Bonus points for anybody who spots the logical fallacy in my posts above.
I get discounts based on volume (repeat business.) I don't expect a store to do anything because I'm a drummer or chose the arts as a career. It's not their responsibility to support the arts or artists.
Well not 'everybody' can do it. But actually opportunity in music and arts in general is greater than ever given internet exposure. You don;t need big bucks to go in a studio anymore, hell you don;t even need a studio to get notice. The thing is more folks are out there doing it.Ah yes, the American Dream. How’s that working out for everybody these days?
There's a certain amount of support from retailers, but the foundation lies in gaining more business, not because they have kind hearts.Not their responsibility, it’s true, but it’s absolutely in the interests of retail music shops to support both arts and artists. (If the art fades, so does their business.)
Wrong. My career path would be exactly the same without any of my endorsements, and I believe I'd be using most or all of the same brands I do now.Same goes for the manufacturers. I mean, that’s why endorsement deals exist, right?
Well, that would have to happen first. The clerk would have to be a major Al fan to know me on sight, I'm just not that recognizable. It's not unusual to be asked 1) are you a drummer? or 2) are you looking for something for your child?But by the same token if you go into a shop you've never been in and the sales person says "Cool! You play w/Weird Al." ...
Please tell me you have answered no twice when both questions were asked:It's not unusual to be asked 1) are you a drummer? or 2) are you looking for something for your child?
The comparison here doesn't weigh up at all. Walk in there and buy a couple of hundred, or even a couple of thousand.......with an ongoing service and maintenance relationship thrown in as well.....and I reckon you would.Do you think a big company buying new personal computers pays what you or I would if we walked into a retail shop? No way!
I buy a LOT of stuff at retail, including things that I need onstage. Sometimes it's for a bandmate (maracas, tambourines, an amp riser...) And I buy stuff that ends up getting used once or twice, or sometimes goes straight into storage. In the past 5 years alone I spent well over $50k on equipment, and that's separate from endorsements. Yes, the music stores like me.Side note: Do you even purchase things you gig with at music stores, or just stuff to build up your that you use?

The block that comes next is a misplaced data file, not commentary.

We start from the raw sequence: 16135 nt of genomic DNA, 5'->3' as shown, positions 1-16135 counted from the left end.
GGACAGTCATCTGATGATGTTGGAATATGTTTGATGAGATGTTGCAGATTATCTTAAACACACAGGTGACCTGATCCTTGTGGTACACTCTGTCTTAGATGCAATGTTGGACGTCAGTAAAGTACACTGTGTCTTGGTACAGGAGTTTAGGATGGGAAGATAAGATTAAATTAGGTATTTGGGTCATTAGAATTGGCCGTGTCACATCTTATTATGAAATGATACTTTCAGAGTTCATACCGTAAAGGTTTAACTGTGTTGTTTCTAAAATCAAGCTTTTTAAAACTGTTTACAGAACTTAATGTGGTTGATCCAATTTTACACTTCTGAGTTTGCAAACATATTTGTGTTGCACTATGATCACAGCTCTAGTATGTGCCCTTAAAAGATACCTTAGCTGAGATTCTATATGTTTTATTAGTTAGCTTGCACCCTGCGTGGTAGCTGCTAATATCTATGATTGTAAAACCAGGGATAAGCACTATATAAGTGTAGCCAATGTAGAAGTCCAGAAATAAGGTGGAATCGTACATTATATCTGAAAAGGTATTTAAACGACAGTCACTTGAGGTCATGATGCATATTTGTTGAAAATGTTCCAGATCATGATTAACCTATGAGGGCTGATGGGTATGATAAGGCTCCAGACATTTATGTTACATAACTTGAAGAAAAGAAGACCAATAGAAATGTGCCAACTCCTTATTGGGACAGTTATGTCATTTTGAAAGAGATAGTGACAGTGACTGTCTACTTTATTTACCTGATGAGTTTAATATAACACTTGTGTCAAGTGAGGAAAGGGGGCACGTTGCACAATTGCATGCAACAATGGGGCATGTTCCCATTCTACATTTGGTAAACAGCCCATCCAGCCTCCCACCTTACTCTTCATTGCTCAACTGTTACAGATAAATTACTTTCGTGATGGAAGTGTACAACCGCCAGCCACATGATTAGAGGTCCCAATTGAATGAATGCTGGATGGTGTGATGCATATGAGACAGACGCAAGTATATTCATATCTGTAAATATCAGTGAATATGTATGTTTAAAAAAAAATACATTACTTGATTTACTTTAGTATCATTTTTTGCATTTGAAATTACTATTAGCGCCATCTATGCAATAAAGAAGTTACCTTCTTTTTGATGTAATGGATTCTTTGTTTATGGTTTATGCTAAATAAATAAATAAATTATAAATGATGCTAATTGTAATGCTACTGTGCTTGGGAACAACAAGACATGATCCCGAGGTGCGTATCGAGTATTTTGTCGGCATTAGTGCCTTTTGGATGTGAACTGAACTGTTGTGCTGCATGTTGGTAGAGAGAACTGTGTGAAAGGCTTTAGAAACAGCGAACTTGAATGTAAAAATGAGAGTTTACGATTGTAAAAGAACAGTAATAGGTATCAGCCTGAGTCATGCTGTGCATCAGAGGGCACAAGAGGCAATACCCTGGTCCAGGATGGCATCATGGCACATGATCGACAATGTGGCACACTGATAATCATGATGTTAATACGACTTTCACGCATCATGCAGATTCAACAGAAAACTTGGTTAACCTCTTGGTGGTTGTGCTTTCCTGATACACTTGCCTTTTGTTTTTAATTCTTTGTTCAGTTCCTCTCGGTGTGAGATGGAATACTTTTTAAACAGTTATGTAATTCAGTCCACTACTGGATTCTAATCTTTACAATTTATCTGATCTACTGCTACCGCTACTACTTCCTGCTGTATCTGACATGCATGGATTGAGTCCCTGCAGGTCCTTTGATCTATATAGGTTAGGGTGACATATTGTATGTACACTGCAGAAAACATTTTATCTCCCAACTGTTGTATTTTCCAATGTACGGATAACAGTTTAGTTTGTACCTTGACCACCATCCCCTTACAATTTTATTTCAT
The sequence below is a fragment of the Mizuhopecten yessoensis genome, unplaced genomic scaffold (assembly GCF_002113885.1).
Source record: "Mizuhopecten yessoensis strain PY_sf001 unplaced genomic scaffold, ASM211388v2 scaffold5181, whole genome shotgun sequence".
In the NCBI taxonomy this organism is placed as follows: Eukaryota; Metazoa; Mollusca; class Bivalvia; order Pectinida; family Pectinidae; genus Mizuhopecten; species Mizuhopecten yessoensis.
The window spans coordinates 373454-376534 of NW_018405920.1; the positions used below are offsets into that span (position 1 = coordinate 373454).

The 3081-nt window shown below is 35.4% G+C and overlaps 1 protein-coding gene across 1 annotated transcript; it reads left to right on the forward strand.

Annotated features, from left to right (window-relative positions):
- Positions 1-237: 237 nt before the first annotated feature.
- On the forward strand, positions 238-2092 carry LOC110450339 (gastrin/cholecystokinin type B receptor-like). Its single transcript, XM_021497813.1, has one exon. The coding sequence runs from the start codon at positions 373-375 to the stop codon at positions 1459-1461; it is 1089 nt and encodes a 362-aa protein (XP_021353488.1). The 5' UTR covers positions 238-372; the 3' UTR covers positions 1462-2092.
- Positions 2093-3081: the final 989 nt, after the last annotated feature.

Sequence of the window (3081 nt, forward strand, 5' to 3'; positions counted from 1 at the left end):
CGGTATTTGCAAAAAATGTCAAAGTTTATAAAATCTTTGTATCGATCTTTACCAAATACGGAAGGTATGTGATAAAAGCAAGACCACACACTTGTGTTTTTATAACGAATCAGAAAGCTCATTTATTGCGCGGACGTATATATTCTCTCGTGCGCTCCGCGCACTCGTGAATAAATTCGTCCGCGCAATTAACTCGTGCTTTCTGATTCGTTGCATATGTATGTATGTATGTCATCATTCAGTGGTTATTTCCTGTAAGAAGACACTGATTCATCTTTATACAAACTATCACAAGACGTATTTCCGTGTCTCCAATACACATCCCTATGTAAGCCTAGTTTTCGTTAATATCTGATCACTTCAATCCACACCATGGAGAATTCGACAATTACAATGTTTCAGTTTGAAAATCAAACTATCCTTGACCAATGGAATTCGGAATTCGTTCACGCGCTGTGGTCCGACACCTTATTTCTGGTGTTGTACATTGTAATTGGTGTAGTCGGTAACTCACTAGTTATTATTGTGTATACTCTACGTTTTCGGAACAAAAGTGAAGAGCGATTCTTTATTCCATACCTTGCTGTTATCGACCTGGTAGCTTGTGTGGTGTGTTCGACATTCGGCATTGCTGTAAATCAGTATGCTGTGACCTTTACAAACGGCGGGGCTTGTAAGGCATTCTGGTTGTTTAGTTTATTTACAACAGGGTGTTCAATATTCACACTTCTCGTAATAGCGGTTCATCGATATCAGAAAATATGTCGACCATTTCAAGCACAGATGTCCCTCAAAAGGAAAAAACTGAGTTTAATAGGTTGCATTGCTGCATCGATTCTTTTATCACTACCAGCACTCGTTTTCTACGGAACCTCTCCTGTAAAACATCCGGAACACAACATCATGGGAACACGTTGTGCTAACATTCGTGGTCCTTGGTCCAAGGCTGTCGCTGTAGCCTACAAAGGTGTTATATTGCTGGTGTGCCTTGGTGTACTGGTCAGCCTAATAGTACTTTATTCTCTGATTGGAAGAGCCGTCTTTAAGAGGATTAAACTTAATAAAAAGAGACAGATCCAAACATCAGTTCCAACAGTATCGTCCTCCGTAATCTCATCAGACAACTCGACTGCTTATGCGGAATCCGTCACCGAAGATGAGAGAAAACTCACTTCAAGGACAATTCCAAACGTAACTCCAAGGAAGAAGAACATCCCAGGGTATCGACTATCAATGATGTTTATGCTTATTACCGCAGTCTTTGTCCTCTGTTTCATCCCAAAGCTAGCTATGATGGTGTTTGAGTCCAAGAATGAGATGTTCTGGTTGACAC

Interesting. In my day job life I'm usually astounded at what the company pays for business travel. Some of this is for the ability to make last minute changes, so they pay premium. But it's really easy to beat the pants off of corporate rates with Expedia or Priceline for my own travel. A couple of companies I've been at have even jettisoned their corporate travel agents and put the onus on the employees to find more economical arrangements. And if some manager in the approval chain thinks the cost could be bettered, they kick it back down to the employee to come up with something cheaper.Hmmm. Extensive experience, personal and otherwise, seems to indicate the exact opposite.
There was certainly a time when a lot of product - not all of it however - was comped to artists with a desirable level of exposure. The industry in general and the economy in particular have forced manufacturers to tighten their marketing and artist budgets, and there's not a lot of free product going out these days. Well, not nearly as much as in the past. Getting gratis gear is no longer the simple trick it once might have seemed.Artists are a manufacturer's shop window and anyone with a high profile who isn't getting their gear supplied gratis in recognition of the exposure they provide is missing a simple trick
How about "I loved you in Princess Bride!"Well, that would have to happen first. The clerk would have to be a major Al fan to know me on sight, I'm just not that recognizable. It's not unusual to be asked 1) are you a drummer? or 2) are you looking for something for your child?
Just bumping this very interesting article. I m happy we have such an articulate star drummer as you who takes time to share your experience with us. Truly valuable.
Yeah: presumably it all hangs on a range of factors (although I'm guessing the clues as to who's getting a higher level of support are there in company literature, recording credits, etc.) - and you're quite right: any arrangement like this is between the artist and the supplier and ought to remain that way.... Drummers you'd swear were getting comped have to pay, and others you'd think aren't big enough are getting a free ride. That's why I never discuss the terms of my agreements. The responses I'd get are "What?! You're getting free gear?!" or "What?! You're not getting free gear?!" I'm not really interested in having to justify either scenario.